The deploy sequence has completed, and the instance is now available, Salted, and ready for use. This event is the final task for Salt Cloud, before returning instance information to the user and exiting.

The payload for this event contains little more than the initial creating event. This event is required in all cloud providers.

Filtering Events

When creating a VM, it is possible with certain tags to filter how much information is sent to the event bus. The tags that can be filtered on any provider are:

  • salt/cloud/<minion_id>/creating
  • salt/cloud/<minion_id>/requesting
  • salt/cloud/<minion_id>/created

Other providers may allow other tags to be filtered; when that is the case, the documentation for that provider will contain more details.

To filter information, create a section in your /etc/salt/cloud file called filter_events. Create a section for each tag that you want to filter, using the last segment of the tag. For instance, use creating to represent salt/cloud/<minion_id>/creating:

      - name
      - profile
      - provider

Any keys listed here will be added to the default keys that are already set to be displayed for that provider. If you wish to start with a clean slate and only show the keys specified, add another option called use_defaults and set it to False.

      - name
      - profile
      - provider
    use_defaults: False

Configuring the Event Reactor

The Event Reactor is built into the Salt Master process, and as such is configured via the master configuration file. Normally this will be a YAML file located at /etc/salt/master. Additionally, master configuration items can be stored, in YAML format, inside the /etc/salt/master.d/ directory.

These configuration items may be stored in either location; however, they may only be stored in one location. For organizational and security purposes, it may be best to create a single configuration file, which contains only Event Reactor configuration, at /etc/salt/master.d/reactor.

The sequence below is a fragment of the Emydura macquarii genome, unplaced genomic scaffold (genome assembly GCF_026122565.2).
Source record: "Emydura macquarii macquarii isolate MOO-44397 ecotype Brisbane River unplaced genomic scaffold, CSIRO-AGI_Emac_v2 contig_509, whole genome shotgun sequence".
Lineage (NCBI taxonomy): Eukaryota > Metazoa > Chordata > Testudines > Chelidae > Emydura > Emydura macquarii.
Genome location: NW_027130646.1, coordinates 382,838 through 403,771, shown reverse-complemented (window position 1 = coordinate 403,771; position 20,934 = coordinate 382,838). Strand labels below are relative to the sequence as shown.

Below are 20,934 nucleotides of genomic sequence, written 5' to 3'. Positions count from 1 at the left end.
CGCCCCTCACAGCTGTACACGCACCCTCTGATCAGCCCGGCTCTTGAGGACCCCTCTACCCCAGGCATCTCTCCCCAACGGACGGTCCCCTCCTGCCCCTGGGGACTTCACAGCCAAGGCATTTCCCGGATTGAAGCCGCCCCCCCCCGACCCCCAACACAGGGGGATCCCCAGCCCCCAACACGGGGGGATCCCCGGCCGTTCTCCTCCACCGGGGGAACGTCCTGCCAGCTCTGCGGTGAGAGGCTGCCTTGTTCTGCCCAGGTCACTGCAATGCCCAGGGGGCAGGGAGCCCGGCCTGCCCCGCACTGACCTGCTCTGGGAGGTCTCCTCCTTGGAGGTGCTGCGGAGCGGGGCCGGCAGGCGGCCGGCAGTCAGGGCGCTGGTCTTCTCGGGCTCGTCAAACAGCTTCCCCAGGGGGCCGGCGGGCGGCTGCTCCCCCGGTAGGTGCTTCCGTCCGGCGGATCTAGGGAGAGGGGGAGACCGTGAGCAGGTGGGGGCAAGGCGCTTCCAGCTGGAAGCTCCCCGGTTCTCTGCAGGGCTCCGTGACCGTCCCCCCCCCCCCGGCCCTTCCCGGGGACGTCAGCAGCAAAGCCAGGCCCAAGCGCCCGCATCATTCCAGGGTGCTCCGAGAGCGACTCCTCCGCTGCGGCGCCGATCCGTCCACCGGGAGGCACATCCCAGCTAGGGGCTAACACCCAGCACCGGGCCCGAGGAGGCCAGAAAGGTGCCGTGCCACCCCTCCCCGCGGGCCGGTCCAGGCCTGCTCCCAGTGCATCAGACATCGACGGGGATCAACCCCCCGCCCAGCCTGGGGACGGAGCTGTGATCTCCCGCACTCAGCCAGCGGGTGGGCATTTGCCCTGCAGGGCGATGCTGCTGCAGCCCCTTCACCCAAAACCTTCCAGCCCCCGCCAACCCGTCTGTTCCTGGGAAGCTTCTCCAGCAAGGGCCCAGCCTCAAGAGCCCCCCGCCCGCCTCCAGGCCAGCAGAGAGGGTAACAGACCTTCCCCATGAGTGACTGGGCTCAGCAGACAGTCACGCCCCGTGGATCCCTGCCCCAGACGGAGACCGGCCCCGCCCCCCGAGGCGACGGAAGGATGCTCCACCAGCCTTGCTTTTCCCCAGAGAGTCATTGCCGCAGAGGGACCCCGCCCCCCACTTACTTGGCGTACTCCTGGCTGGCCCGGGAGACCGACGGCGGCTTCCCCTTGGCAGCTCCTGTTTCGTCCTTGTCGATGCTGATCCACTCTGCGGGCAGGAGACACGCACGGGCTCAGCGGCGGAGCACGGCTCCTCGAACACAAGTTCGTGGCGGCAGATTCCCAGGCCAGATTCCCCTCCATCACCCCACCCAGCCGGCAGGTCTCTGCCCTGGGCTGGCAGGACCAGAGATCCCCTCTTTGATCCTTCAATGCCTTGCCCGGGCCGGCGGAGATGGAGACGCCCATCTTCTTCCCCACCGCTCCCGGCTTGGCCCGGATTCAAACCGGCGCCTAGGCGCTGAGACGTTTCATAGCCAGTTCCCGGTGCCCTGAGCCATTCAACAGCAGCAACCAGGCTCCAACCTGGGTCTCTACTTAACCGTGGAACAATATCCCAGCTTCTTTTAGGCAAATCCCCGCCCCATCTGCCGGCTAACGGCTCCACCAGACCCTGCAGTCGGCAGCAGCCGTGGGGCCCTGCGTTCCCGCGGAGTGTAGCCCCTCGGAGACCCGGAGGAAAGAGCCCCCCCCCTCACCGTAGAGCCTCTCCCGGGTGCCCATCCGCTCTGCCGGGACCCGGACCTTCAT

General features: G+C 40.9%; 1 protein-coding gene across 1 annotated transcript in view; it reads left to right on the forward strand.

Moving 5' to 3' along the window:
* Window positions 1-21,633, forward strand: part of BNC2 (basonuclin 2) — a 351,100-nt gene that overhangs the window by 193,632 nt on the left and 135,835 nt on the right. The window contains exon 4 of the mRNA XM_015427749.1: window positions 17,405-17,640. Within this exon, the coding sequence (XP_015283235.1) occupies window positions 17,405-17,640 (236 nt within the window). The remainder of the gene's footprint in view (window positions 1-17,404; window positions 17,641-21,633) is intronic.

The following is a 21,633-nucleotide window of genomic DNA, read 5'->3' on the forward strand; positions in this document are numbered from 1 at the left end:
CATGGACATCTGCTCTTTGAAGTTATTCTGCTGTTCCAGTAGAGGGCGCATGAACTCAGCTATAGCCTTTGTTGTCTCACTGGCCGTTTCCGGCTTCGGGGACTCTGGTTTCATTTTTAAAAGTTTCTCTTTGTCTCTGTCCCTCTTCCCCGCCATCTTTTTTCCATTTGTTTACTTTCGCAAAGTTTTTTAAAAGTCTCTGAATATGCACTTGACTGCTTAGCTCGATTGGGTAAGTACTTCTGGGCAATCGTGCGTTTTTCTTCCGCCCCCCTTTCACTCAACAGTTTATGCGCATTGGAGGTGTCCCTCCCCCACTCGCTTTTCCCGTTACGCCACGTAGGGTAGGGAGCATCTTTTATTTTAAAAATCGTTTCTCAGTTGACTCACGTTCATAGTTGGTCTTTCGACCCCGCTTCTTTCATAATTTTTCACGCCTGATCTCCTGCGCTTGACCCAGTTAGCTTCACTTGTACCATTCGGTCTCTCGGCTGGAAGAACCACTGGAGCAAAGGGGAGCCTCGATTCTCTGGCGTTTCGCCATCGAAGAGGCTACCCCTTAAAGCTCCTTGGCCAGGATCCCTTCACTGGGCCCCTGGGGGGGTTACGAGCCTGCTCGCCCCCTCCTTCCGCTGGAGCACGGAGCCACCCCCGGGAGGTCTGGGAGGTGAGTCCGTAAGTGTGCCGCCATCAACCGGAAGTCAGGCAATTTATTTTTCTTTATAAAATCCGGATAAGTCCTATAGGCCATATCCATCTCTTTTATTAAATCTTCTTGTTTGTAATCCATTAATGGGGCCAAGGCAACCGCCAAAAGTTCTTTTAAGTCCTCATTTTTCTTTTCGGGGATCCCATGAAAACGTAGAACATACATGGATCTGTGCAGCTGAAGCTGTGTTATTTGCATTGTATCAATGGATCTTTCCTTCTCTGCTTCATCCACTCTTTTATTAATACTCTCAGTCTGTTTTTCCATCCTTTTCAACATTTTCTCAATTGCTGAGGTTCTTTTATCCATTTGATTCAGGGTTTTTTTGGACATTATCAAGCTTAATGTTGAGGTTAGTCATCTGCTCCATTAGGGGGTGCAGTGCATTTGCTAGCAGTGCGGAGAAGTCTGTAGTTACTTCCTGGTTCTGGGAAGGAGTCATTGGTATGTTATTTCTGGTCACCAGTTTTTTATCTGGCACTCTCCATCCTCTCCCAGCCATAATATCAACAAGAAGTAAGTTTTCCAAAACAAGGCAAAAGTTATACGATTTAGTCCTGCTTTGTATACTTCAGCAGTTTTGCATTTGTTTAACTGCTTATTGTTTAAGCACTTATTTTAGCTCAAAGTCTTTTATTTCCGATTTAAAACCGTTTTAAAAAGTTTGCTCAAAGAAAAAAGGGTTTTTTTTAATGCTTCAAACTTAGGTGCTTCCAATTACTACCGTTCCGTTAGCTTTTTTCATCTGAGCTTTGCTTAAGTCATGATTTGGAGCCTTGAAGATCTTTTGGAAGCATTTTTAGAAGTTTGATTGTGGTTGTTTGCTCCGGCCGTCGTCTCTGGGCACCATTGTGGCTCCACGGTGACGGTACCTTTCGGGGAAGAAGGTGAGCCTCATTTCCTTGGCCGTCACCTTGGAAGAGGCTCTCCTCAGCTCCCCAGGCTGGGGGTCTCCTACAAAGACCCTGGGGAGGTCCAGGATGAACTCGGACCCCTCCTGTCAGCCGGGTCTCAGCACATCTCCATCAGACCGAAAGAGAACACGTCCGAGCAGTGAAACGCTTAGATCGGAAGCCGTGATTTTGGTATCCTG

The Event Reactor uses a top-level configuration item called reactor. This block contains a list of tags to be watched for, each of which also includes a list of sls files. For instance:

  - 'salt/minion/*/start':
    - '/srv/reactor/custom-reactor.sls'
  - 'salt/cloud/*/created':
    - '/srv/reactor/cloud-alert.sls'
  - 'salt/cloud/*/destroyed':
    - '/srv/reactor/cloud-destroy-alert.sls'

The above configuration configures reactors for three different tags: one which is fired when a minion process has started and is available to receive commands, one which is fired when a cloud instance has been created, and one which is fired when a cloud instance is destroyed.

Note that each tag contains a wildcard (*) in it. For each of these tags, this will normally refer to a minion_id. This is not required of event tags, but is very common.

Reactor SLS Files

Reactor sls files should be placed in the /srv/reactor/ directory for consistency between environments, but this is not currently enforced by Salt.

Reactor sls files follow a similar format to other sls files in Salt. By default they are written in YAML and can be templated using Jinja, but since they are processed through Salt's rendering system, any available renderer (JSON, Mako, Cheetah, etc.) can be used.